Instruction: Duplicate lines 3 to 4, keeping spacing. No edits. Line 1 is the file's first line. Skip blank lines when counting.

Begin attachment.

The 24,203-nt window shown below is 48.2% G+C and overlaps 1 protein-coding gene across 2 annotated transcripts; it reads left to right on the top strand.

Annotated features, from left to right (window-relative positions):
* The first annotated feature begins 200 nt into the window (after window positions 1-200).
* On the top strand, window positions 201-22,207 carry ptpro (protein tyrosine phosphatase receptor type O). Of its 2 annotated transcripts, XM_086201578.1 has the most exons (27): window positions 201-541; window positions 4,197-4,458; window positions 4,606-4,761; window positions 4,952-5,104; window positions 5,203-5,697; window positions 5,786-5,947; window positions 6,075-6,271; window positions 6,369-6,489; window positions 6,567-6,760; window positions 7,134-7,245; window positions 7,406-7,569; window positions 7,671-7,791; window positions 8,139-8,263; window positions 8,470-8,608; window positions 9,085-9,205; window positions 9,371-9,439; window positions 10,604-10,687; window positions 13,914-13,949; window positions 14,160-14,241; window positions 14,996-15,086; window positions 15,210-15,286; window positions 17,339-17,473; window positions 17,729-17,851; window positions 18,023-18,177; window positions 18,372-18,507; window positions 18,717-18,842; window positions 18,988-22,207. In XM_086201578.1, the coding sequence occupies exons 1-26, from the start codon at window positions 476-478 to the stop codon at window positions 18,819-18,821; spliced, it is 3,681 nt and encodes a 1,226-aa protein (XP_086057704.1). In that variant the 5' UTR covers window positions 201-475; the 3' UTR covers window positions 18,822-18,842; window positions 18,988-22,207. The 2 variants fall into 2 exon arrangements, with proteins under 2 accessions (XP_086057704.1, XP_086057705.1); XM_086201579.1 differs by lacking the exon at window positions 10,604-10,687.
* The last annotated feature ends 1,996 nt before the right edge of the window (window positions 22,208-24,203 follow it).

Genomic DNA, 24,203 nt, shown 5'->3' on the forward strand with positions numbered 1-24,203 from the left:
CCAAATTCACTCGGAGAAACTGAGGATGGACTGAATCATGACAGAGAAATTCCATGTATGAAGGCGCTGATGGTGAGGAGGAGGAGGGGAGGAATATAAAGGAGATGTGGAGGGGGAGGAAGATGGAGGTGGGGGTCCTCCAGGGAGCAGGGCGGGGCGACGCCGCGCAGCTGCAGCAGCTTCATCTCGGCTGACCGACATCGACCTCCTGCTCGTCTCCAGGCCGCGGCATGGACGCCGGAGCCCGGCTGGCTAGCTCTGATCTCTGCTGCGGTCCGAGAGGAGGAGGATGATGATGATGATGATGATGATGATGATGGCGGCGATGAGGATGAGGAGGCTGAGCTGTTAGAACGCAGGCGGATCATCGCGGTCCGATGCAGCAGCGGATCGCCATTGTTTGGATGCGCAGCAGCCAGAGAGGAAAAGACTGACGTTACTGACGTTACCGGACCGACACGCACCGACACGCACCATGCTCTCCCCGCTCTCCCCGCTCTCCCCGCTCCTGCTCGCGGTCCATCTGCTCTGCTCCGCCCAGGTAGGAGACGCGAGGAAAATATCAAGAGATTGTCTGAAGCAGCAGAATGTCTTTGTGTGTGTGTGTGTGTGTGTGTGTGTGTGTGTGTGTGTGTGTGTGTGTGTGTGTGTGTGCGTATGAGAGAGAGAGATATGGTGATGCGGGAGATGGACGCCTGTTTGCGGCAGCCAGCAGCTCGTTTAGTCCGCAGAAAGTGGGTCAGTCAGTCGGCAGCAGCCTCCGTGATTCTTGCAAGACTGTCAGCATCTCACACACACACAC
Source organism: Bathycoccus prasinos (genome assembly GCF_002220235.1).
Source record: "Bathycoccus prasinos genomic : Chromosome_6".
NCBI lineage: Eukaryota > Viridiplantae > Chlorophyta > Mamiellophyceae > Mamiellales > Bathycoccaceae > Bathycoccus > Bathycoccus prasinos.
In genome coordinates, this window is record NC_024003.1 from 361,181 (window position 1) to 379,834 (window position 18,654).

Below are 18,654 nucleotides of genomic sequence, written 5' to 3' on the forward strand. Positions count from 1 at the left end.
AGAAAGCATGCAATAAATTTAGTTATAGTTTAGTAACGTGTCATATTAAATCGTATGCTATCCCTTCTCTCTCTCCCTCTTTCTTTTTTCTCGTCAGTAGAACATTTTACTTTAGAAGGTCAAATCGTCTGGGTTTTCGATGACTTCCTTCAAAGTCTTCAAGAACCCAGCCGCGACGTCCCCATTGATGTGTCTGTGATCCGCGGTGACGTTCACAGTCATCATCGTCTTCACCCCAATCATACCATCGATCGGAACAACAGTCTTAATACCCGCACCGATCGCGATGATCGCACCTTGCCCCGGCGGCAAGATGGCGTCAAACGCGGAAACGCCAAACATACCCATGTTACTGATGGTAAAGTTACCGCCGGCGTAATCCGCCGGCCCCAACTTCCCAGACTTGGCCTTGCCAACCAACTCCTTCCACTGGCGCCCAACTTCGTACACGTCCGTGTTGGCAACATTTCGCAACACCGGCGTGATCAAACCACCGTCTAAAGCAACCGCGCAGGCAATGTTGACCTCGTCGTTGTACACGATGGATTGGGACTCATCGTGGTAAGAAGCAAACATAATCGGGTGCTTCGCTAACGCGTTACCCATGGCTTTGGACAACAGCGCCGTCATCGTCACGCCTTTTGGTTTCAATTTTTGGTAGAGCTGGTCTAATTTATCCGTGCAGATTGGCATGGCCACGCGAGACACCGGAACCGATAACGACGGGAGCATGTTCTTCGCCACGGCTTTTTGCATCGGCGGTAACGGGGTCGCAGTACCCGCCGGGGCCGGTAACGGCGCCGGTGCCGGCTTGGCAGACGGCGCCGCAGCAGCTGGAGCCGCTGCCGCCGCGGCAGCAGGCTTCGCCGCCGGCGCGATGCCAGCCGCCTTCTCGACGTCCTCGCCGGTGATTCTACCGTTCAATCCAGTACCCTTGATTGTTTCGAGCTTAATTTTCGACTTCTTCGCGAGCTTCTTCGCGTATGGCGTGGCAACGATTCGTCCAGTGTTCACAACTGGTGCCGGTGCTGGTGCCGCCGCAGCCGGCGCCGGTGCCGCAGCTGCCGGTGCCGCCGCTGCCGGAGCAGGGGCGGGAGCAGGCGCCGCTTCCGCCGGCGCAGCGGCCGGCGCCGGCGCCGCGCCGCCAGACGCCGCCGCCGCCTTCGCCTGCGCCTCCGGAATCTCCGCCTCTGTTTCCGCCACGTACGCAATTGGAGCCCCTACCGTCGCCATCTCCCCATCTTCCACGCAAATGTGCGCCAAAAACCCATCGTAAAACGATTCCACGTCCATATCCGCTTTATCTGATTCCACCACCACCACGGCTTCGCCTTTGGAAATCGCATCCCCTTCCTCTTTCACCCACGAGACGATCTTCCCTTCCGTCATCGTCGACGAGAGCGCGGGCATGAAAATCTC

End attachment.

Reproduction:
* The first annotated feature begins 200 nt into the window (after window positions 1-200).
* On the top strand, window positions 201-22,207 carry ptpro (protein tyrosine phosphatase receptor type O). Of its 2 annotated transcripts, XM_086201578.1 has the most exons (27): window positions 201-541; window positions 4,197-4,458; window positions 4,606-4,761; window positions 4,952-5,104; window positions 5,203-5,697; window positions 5,786-5,947; window positions 6,075-6,271; window positions 6,369-6,489; window positions 6,567-6,760; window positions 7,134-7,245; window positions 7,406-7,569; window positions 7,671-7,791; window positions 8,139-8,263; window positions 8,470-8,608; window positions 9,085-9,205; window positions 9,371-9,439; window positions 10,604-10,687; window positions 13,914-13,949; window positions 14,160-14,241; window positions 14,996-15,086; window positions 15,210-15,286; window positions 17,339-17,473; window positions 17,729-17,851; window positions 18,023-18,177; window positions 18,372-18,507; window positions 18,717-18,842; window positions 18,988-22,207. In XM_086201578.1, the coding sequence occupies exons 1-26, from the start codon at window positions 476-478 to the stop codon at window positions 18,819-18,821; spliced, it is 3,681 nt and encodes a 1,226-aa protein (XP_086057704.1). In that variant the 5' UTR covers window positions 201-475; the 3' UTR covers window positions 18,822-18,842; window positions 18,988-22,207. The 2 variants fall into 2 exon arrangements, with proteins under 2 accessions (XP_086057704.1, XP_086057705.1); XM_086201579.1 differs by lacking the exon at window positions 10,604-10,687.